"There was no early polling back then," he said.
Now vice president and general counsel for Howard, he continues to support the Scholar Athlete event.
"I bought an ad in this year's program for my wife's medical practice," he said.
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Adding to future success
Nowadays, he stands before rooms filled with cadets and lectures on advanced calculus at the Air Force Academy. But in 1989, Tom Boushell shuddered when asked to give an acceptance speech at the Scholar Athlete banquet.
"It was a nerve-wracking time. I wasn't comfortable, talking in front of people," Boushell said.
Such is the price of celebrity. Boushell, a receiver for Perry Hall, took top honors at the ceremony as a senior and then addressed the crowd.
"I don't recall what I said, but I'm glad there's no video of it," he said. "I do know that [the award] was the culmination of a roller-coaster week. I'd just won a state wrestling championship and gotten a rejection letter from the University of North Carolina."
Instead, Boushell attended Air Force, where he starred in lacrosse and sought to become an astronaut. Passed up for pilot training, he earned a doctorate in industrial engineering, rose to lieutenant colonel and now ranks No. 2 in the math department at the Academy.
In addition to overseeing some 50 instructors, he tutors Air Force athletes and accompanies the football, basketball and baseball teams on road trips. Tongue-tied no more, he still has his commemorative Scholar Athlete plaque and bowl — validation of his hard work at Perry Hall, where he ranked 10th in a graduating class of more than 400.
"It would be great to have gone into space," Boushell, 41, said. "But I've got a wife and four daughters. My life is wonderful and I wouldn't change it."
'Take it to another level'
"It's always neat to be the first, but … has it been 50 years? C'mon," Jim Fava said.
On March 11, 1964, Fava — a halfback and linebacker at Severna Park — beat out 30 contenders for the first Scholar Athlete award at the Sheraton-Belvedere Hotel.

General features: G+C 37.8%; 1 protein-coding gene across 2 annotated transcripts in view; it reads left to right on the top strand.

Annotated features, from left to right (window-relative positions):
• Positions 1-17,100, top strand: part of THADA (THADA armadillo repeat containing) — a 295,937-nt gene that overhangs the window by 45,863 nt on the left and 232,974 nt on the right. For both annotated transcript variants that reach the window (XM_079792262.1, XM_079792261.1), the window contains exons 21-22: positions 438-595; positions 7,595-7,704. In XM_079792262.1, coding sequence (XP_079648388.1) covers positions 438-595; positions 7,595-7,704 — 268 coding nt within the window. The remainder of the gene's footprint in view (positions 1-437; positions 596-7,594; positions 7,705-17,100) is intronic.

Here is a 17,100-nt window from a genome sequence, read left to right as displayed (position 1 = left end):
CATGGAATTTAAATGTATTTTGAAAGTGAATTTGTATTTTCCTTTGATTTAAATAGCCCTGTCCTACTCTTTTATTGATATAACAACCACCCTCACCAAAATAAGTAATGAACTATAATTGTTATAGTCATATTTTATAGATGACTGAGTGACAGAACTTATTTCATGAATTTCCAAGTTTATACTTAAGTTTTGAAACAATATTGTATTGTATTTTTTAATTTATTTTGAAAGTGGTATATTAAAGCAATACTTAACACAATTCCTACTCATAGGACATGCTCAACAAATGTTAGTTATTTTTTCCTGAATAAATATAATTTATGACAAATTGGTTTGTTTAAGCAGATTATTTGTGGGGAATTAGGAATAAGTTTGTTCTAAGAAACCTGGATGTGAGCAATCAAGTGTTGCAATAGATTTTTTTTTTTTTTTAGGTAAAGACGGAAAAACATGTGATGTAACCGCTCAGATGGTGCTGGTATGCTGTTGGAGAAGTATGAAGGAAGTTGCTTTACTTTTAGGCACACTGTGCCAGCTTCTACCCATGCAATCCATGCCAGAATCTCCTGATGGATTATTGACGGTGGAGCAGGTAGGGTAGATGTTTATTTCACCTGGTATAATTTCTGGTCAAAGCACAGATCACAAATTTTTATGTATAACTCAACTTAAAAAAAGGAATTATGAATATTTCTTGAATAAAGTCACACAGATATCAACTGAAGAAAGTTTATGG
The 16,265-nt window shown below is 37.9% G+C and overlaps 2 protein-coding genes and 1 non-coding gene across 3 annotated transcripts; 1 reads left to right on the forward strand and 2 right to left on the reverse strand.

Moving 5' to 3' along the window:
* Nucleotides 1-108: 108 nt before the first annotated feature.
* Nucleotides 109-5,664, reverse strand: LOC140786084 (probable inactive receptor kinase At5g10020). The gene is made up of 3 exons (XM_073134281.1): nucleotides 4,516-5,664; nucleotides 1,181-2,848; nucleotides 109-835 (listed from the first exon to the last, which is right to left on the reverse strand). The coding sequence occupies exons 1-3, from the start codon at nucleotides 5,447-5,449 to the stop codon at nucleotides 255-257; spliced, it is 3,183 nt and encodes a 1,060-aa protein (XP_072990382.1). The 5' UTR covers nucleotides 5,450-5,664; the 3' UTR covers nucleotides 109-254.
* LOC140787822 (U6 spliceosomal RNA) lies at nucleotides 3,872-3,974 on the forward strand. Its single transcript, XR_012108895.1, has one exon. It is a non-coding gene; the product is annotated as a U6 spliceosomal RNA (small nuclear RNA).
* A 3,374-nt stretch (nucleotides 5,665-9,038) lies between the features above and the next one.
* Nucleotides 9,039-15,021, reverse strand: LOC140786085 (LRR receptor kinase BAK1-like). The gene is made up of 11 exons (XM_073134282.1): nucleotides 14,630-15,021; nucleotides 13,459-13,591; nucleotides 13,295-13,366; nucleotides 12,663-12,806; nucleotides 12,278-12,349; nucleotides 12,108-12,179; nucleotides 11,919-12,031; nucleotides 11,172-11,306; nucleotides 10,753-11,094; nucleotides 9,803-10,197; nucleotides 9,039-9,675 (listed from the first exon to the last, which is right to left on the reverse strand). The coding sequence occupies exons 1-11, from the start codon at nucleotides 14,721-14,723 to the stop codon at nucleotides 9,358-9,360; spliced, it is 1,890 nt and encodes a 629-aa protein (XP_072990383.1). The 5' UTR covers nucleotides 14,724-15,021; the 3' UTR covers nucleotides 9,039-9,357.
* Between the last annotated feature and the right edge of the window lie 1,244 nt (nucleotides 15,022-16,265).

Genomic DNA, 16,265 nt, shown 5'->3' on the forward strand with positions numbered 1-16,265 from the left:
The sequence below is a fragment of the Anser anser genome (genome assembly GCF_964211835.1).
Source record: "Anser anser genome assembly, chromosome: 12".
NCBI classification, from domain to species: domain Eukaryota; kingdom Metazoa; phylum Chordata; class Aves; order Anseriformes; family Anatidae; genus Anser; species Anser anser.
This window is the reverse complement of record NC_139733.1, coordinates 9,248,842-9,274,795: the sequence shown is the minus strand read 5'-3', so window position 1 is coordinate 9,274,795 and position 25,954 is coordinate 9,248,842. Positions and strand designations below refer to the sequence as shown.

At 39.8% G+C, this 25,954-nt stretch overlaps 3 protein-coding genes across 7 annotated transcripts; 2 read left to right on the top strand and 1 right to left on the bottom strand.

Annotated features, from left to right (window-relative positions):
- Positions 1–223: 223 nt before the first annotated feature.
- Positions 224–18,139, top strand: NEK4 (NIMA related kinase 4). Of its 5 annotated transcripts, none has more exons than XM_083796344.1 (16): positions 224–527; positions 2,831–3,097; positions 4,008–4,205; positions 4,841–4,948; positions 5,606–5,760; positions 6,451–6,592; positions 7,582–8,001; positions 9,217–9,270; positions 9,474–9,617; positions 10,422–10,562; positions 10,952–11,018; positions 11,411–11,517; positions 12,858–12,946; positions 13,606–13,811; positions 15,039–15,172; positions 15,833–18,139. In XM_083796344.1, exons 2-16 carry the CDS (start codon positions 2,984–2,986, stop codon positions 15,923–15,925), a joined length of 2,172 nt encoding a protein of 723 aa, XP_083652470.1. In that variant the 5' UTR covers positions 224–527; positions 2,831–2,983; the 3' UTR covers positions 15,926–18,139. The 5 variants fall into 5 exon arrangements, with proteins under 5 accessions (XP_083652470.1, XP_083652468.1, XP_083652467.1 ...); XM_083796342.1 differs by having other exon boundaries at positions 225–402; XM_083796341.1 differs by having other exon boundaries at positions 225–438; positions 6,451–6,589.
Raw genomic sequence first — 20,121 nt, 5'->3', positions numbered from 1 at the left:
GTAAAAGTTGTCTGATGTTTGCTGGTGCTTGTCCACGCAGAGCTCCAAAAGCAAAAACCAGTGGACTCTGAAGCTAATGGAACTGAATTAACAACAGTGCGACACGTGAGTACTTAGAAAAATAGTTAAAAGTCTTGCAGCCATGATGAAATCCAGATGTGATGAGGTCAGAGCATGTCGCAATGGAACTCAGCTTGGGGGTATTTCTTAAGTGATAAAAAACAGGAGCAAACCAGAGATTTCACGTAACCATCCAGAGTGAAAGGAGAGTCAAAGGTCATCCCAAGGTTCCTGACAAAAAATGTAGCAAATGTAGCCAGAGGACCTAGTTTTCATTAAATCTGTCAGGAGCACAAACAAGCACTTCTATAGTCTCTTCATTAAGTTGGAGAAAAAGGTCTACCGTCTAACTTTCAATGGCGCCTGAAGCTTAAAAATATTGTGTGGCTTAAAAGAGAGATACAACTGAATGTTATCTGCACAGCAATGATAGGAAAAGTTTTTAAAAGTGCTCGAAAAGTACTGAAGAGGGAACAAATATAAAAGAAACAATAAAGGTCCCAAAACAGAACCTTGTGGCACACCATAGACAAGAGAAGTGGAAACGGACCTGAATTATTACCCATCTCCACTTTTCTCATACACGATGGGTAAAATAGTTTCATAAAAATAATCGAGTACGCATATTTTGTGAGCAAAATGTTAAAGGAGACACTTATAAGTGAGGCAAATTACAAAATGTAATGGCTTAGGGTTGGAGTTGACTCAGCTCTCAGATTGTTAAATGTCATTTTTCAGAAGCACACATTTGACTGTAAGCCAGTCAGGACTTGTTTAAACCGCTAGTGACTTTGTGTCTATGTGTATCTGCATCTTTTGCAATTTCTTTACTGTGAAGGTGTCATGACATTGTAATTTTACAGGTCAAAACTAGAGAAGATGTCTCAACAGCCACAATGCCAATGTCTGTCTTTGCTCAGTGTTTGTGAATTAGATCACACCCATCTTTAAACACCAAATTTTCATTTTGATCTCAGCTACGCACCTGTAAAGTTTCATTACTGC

Art Donovan, the Baltimore Colts defensive tackle, handed Fava his plaque. Harry Stuhldreher, Notre Dame's All-American quarterback in the 1920s, spoke to the 400 guests. And all 31 entrants received a free trip to the New York World's Fair.
While the affair has since grown, its premise hasn't changed, said Fava, 66, of West Chester, Pa.
"That this thing has continued shows that the idea was right," he said. "High school is a very unsure time for kids, and that award gave me confidence to continue on the path I was on, which was one of diversity because life isn't just about athletics."
College proved it, he said.
"I thought I was a pretty good athlete in high school, but when I got to Maryland, I was put in my place pretty quickly," Fava said. "Those football players were twice my size, super athletes, and there was no way I was going to go out there and let them knock the hell out of me."
At College Park, Fava earned an undergraduate degree in zoology, a master's in fisheries biology and a doctorate in environmental science. He's now senior director for an international firm that helps companies understand the environmental impacts of their products.
His advice to this year's scholar athletes?
"Winning the award is great, but do something with it," Fava said. "Leverage it, in positive fashion, to change your life. Take it to another level."